“We had X amount of money, and we asked ‘how can we spend this amount of money? What’s the best, most efficient way to get results for our partners?’ They need results and so do we.

“We set out a very specific plan starting in ‘18, and we stuck to it by the letter. Everything we’ve done is by plan.”

Part of what has made MSR’s plan so successful is the fact that every year the team created a set of goals which they felt could realistically be achieved.

“This year’s goals were to finish in the top 10 as much as possible and transfer at least once in qualifying,” Shank said. “We did a good job of achieving that a lot of the time.

“Next year, as we roll into a full season, we want to be in the top 10 in the points from the get-go, and we want to have three to five podiums and three to five top fives, and the rest of them in the top 10. If we do that, we’re going to finish fifth or sixth in the championship, and that would be exactly a perfect goal.

“There’s going to be days were we finish 14th, though, and we get that. But we’ll just be trying to keep it even-keeled and not lose sight of that.”

So what does the team’s driver think of these goals?

“Our goals, our desires, between me, Michael, and everybody at MSR are totally in line with what we want to achieve in the time frame that we want to achieve them by,” Harvey said.  “I think this team is being built for longevity. That’s how I see it.

“I was happy with the plan and obviously wanted to stick around and be a part of it as long as I can.”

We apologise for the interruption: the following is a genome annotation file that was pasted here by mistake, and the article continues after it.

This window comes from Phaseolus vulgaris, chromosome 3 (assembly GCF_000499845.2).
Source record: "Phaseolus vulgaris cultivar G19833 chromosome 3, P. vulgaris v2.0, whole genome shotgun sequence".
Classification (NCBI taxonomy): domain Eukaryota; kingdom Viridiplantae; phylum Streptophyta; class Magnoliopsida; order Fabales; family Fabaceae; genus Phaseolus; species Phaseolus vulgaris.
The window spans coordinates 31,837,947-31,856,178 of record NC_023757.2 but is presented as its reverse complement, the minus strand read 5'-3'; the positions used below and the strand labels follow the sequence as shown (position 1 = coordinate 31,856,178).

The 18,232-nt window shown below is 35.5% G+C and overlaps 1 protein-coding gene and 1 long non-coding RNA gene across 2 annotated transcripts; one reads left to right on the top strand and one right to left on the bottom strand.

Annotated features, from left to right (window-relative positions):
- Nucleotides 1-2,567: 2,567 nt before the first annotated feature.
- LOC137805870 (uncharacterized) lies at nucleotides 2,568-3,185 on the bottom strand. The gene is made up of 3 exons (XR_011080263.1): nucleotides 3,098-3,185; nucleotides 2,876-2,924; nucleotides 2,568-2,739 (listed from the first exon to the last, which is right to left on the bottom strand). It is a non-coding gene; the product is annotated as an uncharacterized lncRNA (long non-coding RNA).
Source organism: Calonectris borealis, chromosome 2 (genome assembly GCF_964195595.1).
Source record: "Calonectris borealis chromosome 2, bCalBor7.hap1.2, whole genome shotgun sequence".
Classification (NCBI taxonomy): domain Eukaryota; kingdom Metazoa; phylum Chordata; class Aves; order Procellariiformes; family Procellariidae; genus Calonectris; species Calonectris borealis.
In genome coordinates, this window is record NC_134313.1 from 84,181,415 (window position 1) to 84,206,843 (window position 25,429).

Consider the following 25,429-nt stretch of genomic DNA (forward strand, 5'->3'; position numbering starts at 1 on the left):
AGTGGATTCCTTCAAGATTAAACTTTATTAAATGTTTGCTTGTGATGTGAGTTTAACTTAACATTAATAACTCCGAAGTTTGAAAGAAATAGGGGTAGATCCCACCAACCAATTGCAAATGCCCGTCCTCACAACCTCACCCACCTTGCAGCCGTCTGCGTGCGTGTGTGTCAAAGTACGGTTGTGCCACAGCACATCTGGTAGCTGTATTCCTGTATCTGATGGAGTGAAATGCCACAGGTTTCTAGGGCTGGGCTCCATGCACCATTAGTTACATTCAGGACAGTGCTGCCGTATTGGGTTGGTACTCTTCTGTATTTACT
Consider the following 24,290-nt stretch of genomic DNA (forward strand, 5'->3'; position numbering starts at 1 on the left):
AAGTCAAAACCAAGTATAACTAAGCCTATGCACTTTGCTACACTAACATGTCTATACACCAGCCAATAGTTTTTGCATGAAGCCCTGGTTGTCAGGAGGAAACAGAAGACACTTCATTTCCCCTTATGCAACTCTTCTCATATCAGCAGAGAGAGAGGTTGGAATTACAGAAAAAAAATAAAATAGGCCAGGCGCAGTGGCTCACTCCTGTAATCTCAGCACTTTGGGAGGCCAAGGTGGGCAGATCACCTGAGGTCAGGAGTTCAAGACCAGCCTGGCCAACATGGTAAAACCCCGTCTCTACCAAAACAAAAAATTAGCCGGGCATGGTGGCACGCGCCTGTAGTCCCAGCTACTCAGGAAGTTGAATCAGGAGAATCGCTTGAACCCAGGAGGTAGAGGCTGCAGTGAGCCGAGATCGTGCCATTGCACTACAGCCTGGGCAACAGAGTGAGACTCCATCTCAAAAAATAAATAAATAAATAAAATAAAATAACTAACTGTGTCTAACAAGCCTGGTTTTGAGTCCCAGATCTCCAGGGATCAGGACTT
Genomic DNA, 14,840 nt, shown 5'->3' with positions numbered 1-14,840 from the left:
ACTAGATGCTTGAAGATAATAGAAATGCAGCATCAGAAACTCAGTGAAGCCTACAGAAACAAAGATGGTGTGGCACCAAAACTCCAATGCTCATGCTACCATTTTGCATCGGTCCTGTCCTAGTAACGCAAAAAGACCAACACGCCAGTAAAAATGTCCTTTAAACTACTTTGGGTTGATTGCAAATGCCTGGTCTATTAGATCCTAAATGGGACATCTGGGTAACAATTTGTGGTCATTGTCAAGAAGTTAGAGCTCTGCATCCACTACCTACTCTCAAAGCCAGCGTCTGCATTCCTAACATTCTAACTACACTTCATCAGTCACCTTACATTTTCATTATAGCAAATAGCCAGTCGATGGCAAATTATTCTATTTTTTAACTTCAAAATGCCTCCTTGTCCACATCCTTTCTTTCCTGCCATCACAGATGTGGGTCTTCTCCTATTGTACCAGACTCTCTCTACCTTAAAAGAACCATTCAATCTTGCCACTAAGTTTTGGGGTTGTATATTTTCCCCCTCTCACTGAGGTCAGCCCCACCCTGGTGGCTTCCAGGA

Like Shank, Harvey’s road to full-time status has been a long one.

Jack Harvey won the Freedom 100 in 2015. Photo: Chris Owens/IndyCar.

After making his way up Europe’s ladder series, Harvey moved to the U.S. in 2014 to race for Schmidt Peterson in Indy Lights. Between 2014 and 2015, Harvey won six races in Lights, including the 2015 Freedom 100 at Indianapolis.

Harvey went rideless in 2016 before driving for MSR in its maiden Indy 500 the following year. Since then, Harvey’s scored four top 10’s in 19 IndyCar races, with best starting and finishing position of third, both of which came in this year’s IndyCar Grand Prix at the Indianapolis Motor Speedway road course.

With MSR continuing to improve each season, Harvey he has plenty of trust and faith in Shank, and sponsors SiruisXM and AutoNation, among others.

“We just have so many good relationships that I still felt this is the team,” Harvey said. “This year we’ve shown what we can do, but I feel like we still got some gas left in the tank to be able to improve next year.

“We all have this thing called pride and we want to get the best results we can. I think between us, we all understand each other. There’s some difficult conversations, but we don’t shy away from them.

“We appreciate all of our sponsors. I think we look after them really well at the track and away from the track. We go racing with people we enjoy going racing with, who we all believe in. It’s very much a big team effort. I think the way we’ve expanded really shows that.”

Now with a full slate in 2020, both Harvey and Shank are hopeful to make the most of their first full-time season. Should the duo continue to impress next year, they could very well become one of the best feel-good stories the series has seen in a long time.

“The story of how we got from 2017 to now is an awesome story,” Shank said. “It could be a little book, actually.

“Let this effort win a big race at some point, it’ll be a true textbook example of how people can do whatever they want to do. You just have to be creative and treat people well.